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Starring Steve Richard Harris, Xavi Israel, Jenna Enns, Lindsay Elston, Samm Wiechec, Paul Logan

Directed by Jared Cohn


WARNING: This review does contains spoilers! It’s also a review of an Asylum mockbuster of Pacific Rim: Uprising so I’m not really sure it matters. You pretty much know what you’re getting. People inside giant robots punching giant monsters in the face. Sometimes shooting at them. Duh!

It truly is a bold creative decision in this era of #metoo to have the third act of your movie begin with two male characters, neither of whom has been shown piloting a giant robot previously, grounding the two female robot pilots by locking them in a room in order to go do their job for them and kill the giant monsters that have previously defeated the ladies. Oh, sure, there’s some “mechsplaining” as to how these two guys are sidelining the gals for their own well-being, but even then there’s something unintentionally hilarious about these fellas seemingly deciding to not even trust the women to succeed in what is tantamount to a suicide mission.

Not to mention that one of these young ladies has been infected, potentially fatally, by monster venom and hardly anyone seems terribly concerned about this.

But then I am talking about an Asylum production entitled Atlantic Rim: Resurrection about military officers and scientists piloting giant battle bots (that kind of look like 1980’s Tonka robot toys) to fight giant mutant crawdad-like creatures (that look like perfectly acceptable Ultraman foes) along the East Coast of the United States, even though the city being attacked looks suspiciously Californian. In fact, The Asylum website’s own plot synopsis seemingly forgot it was supposed to be set on the Atlantic seaboard and outright states the monsters are destroying Los Angeles. Their website also wrongly lists the film’s release date as February 15, 2017.

Keeping with those high Asylum standards of continuity, Atlantic Rim: Resurrection is The Asylum’s mockbuster sequel of the forthcoming Pacific Rim: Uprising, even though the original Atlantic Rim, released in 2013 to coincide with the original Pacific Rim, was actually distributed in North America under the alternate title Attack from Beneath for reasons I presume were to avoid matters of a litigious nature. Nonetheless, here’s a sequel with a very sequel-y sounding title despite most American viewers probably not knowing the previous film by that title.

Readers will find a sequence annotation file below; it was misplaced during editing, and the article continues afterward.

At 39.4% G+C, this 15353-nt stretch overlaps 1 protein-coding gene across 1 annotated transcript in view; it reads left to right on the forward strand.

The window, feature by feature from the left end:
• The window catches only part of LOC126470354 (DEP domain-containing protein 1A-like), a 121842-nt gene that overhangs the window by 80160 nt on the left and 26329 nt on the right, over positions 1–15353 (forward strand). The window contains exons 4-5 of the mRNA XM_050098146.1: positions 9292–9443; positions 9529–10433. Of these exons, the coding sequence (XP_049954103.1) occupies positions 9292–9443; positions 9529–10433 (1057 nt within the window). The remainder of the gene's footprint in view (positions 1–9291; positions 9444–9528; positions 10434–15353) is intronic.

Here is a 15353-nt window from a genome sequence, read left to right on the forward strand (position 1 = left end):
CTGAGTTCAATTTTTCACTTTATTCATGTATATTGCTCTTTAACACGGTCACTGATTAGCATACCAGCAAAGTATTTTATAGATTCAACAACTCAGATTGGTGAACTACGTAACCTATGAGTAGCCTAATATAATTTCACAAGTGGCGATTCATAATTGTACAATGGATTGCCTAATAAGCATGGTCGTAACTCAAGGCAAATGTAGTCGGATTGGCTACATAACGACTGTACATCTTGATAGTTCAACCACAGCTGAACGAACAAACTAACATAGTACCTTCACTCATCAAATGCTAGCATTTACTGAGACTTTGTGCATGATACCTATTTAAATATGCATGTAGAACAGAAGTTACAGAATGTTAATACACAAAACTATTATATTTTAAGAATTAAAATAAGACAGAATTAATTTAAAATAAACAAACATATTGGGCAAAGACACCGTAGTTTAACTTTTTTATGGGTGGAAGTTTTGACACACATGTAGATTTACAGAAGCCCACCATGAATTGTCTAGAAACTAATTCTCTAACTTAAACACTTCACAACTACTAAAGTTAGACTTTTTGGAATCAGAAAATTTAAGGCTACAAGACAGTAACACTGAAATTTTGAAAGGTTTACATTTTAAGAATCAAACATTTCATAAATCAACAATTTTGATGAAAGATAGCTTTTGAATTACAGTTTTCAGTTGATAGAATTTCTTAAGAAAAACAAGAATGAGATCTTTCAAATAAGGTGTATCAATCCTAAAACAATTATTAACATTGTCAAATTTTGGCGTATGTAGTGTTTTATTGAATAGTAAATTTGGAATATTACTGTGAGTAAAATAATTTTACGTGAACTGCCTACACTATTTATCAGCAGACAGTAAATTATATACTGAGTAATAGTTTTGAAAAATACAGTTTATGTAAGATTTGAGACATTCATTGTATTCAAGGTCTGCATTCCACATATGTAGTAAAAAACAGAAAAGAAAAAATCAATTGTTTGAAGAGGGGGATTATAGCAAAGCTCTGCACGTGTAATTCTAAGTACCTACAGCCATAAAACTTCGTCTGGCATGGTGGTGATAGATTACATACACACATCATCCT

And you know what? Absolutely none of that matters.

What matters is that this mockbuster follow-up finally answers one of the great scientific questions of our times: Robonet or Python – which neural operating system is the best for psychically synching Go! Go! Gobots! with their human operators? Or, as I found myself thinking after nearly 20+ minutes of technobabble that is truly more babble than techno, “Are they ever gonna shut up and punch a giant monster? I’m here to see big ugly monsters get face punched by big ugly robots, dammit!”

In the time it takes this sequel to finally get around to its first full-on robot vs. monster battle, the first Atlantic Rim had already seen more monster destruction and chaos, more molten hot robot on monster action, and far more entertaining scenes of a trio of monster-mashing robot pilots hanging out in bars getting plastered. The first had more of everything you would want from an Asylum knock-off of Pacific Rim about insubordinate alcoholics operating giant robots to save the East Coast from gargantuan sea dragons. Despite the main scientist brought in to get the robots and pilots fully synched up looking perpetually hung over, this sequel lacks the “Mighty Drunken Broski Ranger” attitude, the cartoonish delirium, and ham-fisted acting of the original that led me to pen a three-star review.

Not to say there isn’t any fun to be had here; just nothing that entertains quite like watching David Chokachi swaggering through a film like a drunk broski in dire need of an intervention as he and his fellow hard-drinkin’ robot pilots beat a seemingly lost and confused giant monster over the head with huge metal hammers while an unhinged, one-eyed military officer holds his commanding officers at gunpoint demanding they allow him to nuke something, anything. None of the stars of the go-for-broke original returns for this mostly by-the-numbers sequel I almost want to say makes the mistake of being too grounded in reality than its wacko predecessor except it’s hardly realistic.

For a film that devotes so much time to over-explaining the concept, I found myself baffled as to why the pilots still had to manually work gear shifts and push all manner of dashboard buttons to operate robots supposedly powered by their minds. Did my mind sink into the Drift during this endless mind-melding chatter and I missed something clarifying this sticking point?

Anyhow, let’s meet our heroic robot pilots:

  • “Hammer” – The black guy. That means he dies first. There’s also another African-American who’ll climb into a robot cockpit for the final battle. He’ll also die. The main Jaeger pilot in Pacific Rim: Uprising is black. Willing to bet he lives. Not woke, Asylum. So not woke.
  • “Badger” – Speaking of not woke, the men of the #MechToo movement will come to decide they don’t need no stinkin’ Badger.
  • “Bugs” – She’s got a lot of attitude. Claims her nickname is because she “stings like a bee.” She gets stung, alright.

The always dependable Paul Logan makes a brief appearance as a soldier because – why not? Paul Logan always plays a soldier. He isn’t given much of anything to do here, and that’s a shame. Logan already looks like the lovechild of G.I. Joe and He-Man. Why not go for the Transformers trifecta by strapping him into a mech and let him get his Rock’em Sock’em Robot on?